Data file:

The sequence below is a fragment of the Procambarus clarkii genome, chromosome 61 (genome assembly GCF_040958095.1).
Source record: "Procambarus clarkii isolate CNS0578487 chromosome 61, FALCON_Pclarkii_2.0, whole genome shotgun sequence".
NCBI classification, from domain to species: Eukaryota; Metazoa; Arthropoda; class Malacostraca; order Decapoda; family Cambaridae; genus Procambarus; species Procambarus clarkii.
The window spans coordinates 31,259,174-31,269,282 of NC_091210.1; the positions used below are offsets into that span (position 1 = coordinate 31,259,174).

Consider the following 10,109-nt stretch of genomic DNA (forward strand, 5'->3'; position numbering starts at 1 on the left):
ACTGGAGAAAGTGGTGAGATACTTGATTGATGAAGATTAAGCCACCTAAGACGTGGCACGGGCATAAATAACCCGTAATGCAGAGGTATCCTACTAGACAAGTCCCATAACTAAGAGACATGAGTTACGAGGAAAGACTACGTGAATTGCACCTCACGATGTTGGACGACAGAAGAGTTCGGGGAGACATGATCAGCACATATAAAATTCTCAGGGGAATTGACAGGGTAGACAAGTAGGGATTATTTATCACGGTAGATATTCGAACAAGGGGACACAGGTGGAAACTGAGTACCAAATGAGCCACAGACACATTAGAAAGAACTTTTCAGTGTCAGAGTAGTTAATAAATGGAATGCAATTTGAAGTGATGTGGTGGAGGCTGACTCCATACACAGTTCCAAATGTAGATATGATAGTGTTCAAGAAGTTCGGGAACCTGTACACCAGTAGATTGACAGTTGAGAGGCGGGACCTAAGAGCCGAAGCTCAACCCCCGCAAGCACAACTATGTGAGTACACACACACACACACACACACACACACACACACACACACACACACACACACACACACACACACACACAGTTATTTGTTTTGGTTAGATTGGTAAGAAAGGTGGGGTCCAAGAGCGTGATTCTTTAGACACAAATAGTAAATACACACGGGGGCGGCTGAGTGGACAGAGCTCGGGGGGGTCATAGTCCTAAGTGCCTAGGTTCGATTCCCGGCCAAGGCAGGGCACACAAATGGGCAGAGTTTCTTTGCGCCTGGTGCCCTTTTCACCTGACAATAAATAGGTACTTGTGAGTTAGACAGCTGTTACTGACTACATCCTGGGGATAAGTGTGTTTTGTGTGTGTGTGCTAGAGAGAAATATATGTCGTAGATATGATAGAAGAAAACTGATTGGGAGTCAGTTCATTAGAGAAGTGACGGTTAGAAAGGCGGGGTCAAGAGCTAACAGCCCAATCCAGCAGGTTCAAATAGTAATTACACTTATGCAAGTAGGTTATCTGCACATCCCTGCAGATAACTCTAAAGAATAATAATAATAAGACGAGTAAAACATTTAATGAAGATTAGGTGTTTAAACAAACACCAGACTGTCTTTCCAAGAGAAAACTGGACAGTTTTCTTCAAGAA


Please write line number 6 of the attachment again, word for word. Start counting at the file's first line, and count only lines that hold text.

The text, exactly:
ACTGGAGAAAGTGGTGAGATACTTGATTGATGAAGATTAAGCCACCTAAGACGTGGCACGGGCATAAATAACCCGTAATGCAGAGGTATCCTACTAGACAAGTCCCATAACTAAGAGACATGAGTTACGAGGAAAGACTACGTGAATTGCACCTCACGATGTTGGACGACAGAAGAGTTCGGGGAGACATGATCAGCACATATAAAATTCTCAGGGGAATTGACAGGGTAGACAAGTAGGGATTATTTATCACGGTAGATATTCGAACAAGGGGACACAGGTGGAAACTGAGTACCAAATGAGCCACAGACACATTAGAAAGAACTTTTCAGTGTCAGAGTAGTTAATAAATGGAATGCAATTTGAAGTGATGTGGTGGAGGCTGACTCCATACACAGTTCCAAATGTAGATATGATAGTGTTCAAGAAGTTCGGGAACCTGTACACCAGTAGATTGACAGTTGAGAGGCGGGACCTAAGAGCCGAAGCTCAACCCCCGCAAGCACAACTATGTGAGTACACACACACACACACACACACACACACACACACACACACACACACACACACACACACACACACACACAGTTATTTGTTTTGGTTAGATTGGTAAGAAAGGTGGGGTCCAAGAGCGTGATTCTTTAGACACAAATAGTAAATACACACGGGGGCGGCTGAGTGGACAGAGCTCGGGGGGGTCATAGTCCTAAGTGCCTAGGTTCGATTCCCGGCCAAGGCAGGGCACACAAATGGGCAGAGTTTCTTTGCGCCTGGTGCCCTTTTCACCTGACAATAAATAGGTACTTGTGAGTTAGACAGCTGTTACTGACTACATCCTGGGGATAAGTGTGTTTTGTGTGTGTGTGCTAGAGAGAAATATATGTCGTAGATATGATAGAAGAAAACTGATTGGGAGTCAGTTCATTAGAGAAGTGACGGTTAGAAAGGCGGGGTCAAGAGCTAACAGCCCAATCCAGCAGGTTCAAATAGTAATTACACTTATGCAAGTAGGTTATCTGCACATCCCTGCAGATAACTCTAAAGAATAATAATAATAAGACGAGTAAAACATTTAATGAAGATTAGGTGTTTAAACAAACACCAGACTGTCTTTCCAAGAGAAAACTGGACAGTTTTCTTCAAGAA